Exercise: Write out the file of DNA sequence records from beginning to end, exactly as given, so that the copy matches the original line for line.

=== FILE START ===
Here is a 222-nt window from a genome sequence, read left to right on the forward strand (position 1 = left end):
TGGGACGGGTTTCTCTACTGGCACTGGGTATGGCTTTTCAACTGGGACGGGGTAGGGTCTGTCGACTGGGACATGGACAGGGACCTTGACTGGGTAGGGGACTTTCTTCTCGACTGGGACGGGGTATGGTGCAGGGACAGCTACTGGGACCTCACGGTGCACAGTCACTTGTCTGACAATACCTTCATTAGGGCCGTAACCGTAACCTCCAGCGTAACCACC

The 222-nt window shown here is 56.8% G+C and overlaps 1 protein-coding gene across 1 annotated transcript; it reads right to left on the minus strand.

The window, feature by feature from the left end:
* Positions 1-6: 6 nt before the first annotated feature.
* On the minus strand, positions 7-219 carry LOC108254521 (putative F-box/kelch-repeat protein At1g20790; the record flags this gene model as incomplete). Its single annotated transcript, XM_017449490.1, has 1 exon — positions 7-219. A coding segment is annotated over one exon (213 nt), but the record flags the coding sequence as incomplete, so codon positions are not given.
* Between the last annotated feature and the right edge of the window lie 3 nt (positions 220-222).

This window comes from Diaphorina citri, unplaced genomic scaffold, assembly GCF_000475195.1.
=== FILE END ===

Here is a 222-nt window from a genome sequence, read left to right on the forward strand (position 1 = left end):
TGGGACGGGTTTCTCTACTGGCACTGGGTATGGCTTTTCAACTGGGACGGGGTAGGGTCTGTCGACTGGGACATGGACAGGGACCTTGACTGGGTAGGGGACTTTCTTCTCGACTGGGACGGGGTATGGTGCAGGGACAGCTACTGGGACCTCACGGTGCACAGTCACTTGTCTGACAATACCTTCATTAGGGCCGTAACCGTAACCTCCAGCGTAACCACC

The 222-nt window shown here is 56.8% G+C and overlaps 1 protein-coding gene across 1 annotated transcript; it reads right to left on the minus strand.

The window, feature by feature from the left end:
* Positions 1-6: 6 nt before the first annotated feature.
* On the minus strand, positions 7-219 carry LOC108254521 (putative F-box/kelch-repeat protein At1g20790; the record flags this gene model as incomplete). Its single annotated transcript, XM_017449490.1, has 1 exon — positions 7-219. A coding segment is annotated over one exon (213 nt), but the record flags the coding sequence as incomplete, so codon positions are not given.
* Between the last annotated feature and the right edge of the window lie 3 nt (positions 220-222).

This window comes from Diaphorina citri, unplaced genomic scaffold, assembly GCF_000475195.1.